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Bare Backs, Tattoo’s and Green Hair – Valentine’s Day 1914

best 1914

1914 Valentine Day Postcard

Whilst researching an article, I came across the following “amusing”  newspaper article from a seemingly carefree period just before the horrors of the First World War.

It  illustrates  that whilst every generation thinks they are “modern”, in reality very few things are “new”.


February 14, 1914.

In these days of competition the members of the fair sex adopt all manner of schemes where by they can attract attention. They have been slowly undressing for some time, and we have been wondering ,when this kind of thing is going to stop.
But it isn’t going to stop. The ladies of this little isle never do things by halves. With them it is either a question of overdressing or under dressing, and the latter is the rage just now.
Probably because the law is so very strict, the hobble fig-leaf has still to become fashionable. But our womenfolk are coming very near to it. The unrobing act has started in the photographer’s studio, and we shan’t be a bit surprised if some daring female brings it into the street in broad daylight.
The very latest fad among fashionable women is to have their backs photographed. Don’t think that I am referring to backs made shapely and picturesque  by means of silks and laces and guinea corsets. I mean the natural back, the  bare-skin back, or, if you will have it. the naked back.
The back, from the waist to the shoulder-blades, is stripped of all that has hitherto hidden it, and that back poses before the camera. I have heard it said that pictures of bare-skin backs are exceptionally charming. I suppose it is a question of what is good ought to be seen.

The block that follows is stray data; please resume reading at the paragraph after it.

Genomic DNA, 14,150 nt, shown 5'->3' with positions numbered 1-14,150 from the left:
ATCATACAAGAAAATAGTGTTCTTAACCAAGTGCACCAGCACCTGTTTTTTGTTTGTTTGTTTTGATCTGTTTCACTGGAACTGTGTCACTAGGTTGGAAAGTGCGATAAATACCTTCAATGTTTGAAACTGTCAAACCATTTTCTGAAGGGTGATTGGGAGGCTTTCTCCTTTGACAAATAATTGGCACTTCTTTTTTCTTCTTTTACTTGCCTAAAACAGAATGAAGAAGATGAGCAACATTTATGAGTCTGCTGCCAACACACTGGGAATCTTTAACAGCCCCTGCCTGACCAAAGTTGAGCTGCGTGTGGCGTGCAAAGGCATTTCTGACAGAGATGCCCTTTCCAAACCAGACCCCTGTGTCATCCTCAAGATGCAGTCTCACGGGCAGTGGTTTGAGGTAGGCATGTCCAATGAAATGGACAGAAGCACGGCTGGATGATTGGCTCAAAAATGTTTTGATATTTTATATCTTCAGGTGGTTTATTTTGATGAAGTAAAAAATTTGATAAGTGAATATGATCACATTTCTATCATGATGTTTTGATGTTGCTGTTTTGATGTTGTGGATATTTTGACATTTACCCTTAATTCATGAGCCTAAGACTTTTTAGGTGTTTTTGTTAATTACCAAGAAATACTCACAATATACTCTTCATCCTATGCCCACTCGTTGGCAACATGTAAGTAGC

The Scandalous bare back of 1914


I don’t want to suggest that the ladies who have already had their back skins photographed are in any way immodest. All I can say is their action is apt to make men ask each other -what on earth is going to stagger them next.
This bare-skin back craze will probably be come as popular as the Tango, and photographs of plump backs, thin backs, square backs, and round backs will grace our mantelshelves and knick-knack tables. Husbands will carry photographs of their wives’ backs in their letter cases; and some enterprising journal will offer a prize for the best photograph of a female back unadorned.
Two or three years ago the ladies of Paris got tired of having their faces photographed. .They took their shoes and stockings off and had their feet and ankles snapped by the man with the camera. A few ladies, more daring than the rest, had their limbs reproduced on sensitised paper and mounted on fancy cards. This little game stopped at the knee. I believe the fair damsels of the Gay City finally realised that a service of Sevres with nothing on it is less appetising than a petite marmite.


George Burchett (King of the Tattooists) at work